HIV-Seronegative (%)HIV-Seropositive (%)HIV-Seronegative (%)HIV-Seropositive (%)
Full-length LMP-1 18/30 (60) 2/12 (16.7) 3/5 (60) 3/7 (42.9) 
LMP-1 3′ deletion 12/303-150 (40) 10/12 (83.3)3-151 2/5 (40) 4/7 (57.1) 
F3-150

Two of these cases carried a deletion larger than 30 bp.

F3-151

The prevalence of LMP-1 deletions in HIV-related HD is significantly higher (P = .01) than that detected in HD from HIV-seropositive patients.

To verify that the EBV strain harbored by neoplastic cells had the same LMP-1 DNA sequence of the virus carried by normal lymphocytes of the same patient, cases TR-1, HD-1, HD-2, and HD-3 were investigated by SSCP analysis. In each case, LMP-1 fragments from normal or neoplastic cells showed an identical migration pattern (not shown), thus excluding the existence of subtle sequence differences.

Prevalence of LMP-1 3′ deletions in PBMCs.The prevalence of deletions in the C-terminal portion of the LMP-1 gene was investigated in 124 PBMC samples. As shown in Table 2, LMP-1 sequences were amplified in 21.2% (18 of 85) of PBMCs from HIV-seronegative individuals. Of note, about 50% of positive samples (9 of 18) carried a 30-bp LMP-1 deletion, whereas a nondeleted, B95.8-like fragment was amplified in about 44% of the cases (8 of 18) (Table 2). When considered separately, PBMCs from HIV-seronegative healthy donors and from patients with EBV-unrelated disorders showed comparable prevalence values of LMP-1 deletions (Table 2). In one PBMC sample, a deletion larger than 30 bp was detected (Fig 4). Only one case (5.6%) showed the amplification of a full-length LMP-1 band together with a deleted LMP-1 fragment (Table 2). A remarkably higher number of PBMCs from HIV-infected patients were positive for LMP-1 DNA sequences (37 of 39, 94.9%) (Table 2). Similarly to what was observed in HIV-seronegative individuals, PBMCs from HIV-infected patients showed an almost equivalent prevalence of full-length (17 of 37, 46%) and deleted (16 of 37, 43.2%) LMP-1 fragments (Table 2). One sample carried a deletion larger than 30 bp, whereas about 11% of PBMCs from HIV-infected individuals (4 of 37) showed the concomitant amplification of a full-length and a deleted LMP-1 fragment (Table 2), consistent with the existence of double infections in these patients.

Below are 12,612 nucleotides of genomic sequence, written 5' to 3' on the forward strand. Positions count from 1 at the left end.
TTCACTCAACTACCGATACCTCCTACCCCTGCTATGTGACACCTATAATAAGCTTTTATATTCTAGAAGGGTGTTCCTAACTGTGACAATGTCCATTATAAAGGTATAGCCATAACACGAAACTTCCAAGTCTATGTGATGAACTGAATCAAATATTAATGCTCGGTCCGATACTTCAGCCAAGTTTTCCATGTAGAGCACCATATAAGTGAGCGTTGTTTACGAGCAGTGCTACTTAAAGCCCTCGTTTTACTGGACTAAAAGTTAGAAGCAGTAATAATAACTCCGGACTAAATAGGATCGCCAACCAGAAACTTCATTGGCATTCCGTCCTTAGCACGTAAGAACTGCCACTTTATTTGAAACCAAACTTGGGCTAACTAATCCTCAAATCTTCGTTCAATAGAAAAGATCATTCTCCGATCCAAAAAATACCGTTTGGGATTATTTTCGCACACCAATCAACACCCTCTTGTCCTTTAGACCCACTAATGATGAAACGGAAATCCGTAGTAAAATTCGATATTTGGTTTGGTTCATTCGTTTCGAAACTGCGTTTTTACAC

Prevalence of LMP-1 3′ deletions in EBV-associated lymphoproliferative disorders from HIV-seronegative and HIV-infected patients.Immunohistochemical analysis showed that the LMP-1 protein was expressed by neoplastic cells of all HIV-unrelated HD and NHL cases from our series. Amplification of the 3′ end of the LMP-1 gene was successful in 30 of 35 HD and 5 of 5 NHL cases from HIV-seronegative patients. The prevalence of LMP-1 3′ deletion in EBV+ HD (13 of 30, 43.3%) and NHL (2 of 5, 40%) cases from HIV-seronegative patients was similar to that detected in normal PBMCs samples (Table 3). Two HIV-unrelated HD cases showed the presence of a deletion larger than 30 bp. When HIV-associated lymphoproliferative disorders were investigated, LMP-1 DNA sequences were amplified in 12 of 13 HD and seven of seven NHL samples. A 30-bp LMP-1 deletion was detected in 4 of 7 HIV-related EBV+ NHLs (57.1%), 1 CD30+ anaplastic large-cell lymphoma with high numbers of LMP-1+ cells, and 3 Burkitt's lymphomas negative for LMP-1 expression or showing only rare LMP-1+ elements. All 12 HIV-related HD cases investigated were positive for LMP-1 expression. Of note, a 30-bp LMP-1 deletion was found in 10 of 12 HIV-associated HD cases (83%), a prevalence significantly higher than that detected in HIV-unrelated HD (P = .01) (Table 3). In 1 HIV-related HD case, a deletion smaller than 30 bp was observed. Moreover, LMP-1 deletions were significantly more prevalent in HIV-associated HD cases than in PBMCs from HIV-seropositive individuals (P = .04). Among both HIV-associated and HIV-unrelated HD cases, histology showed that LMP-1 deletions were apparently independent of HD morphologic subtype, the degree of infiltration by Hodgkin and Reed-Sternberg cells, and intensity of staining for the LMP-1 protein (manuscript in preparation).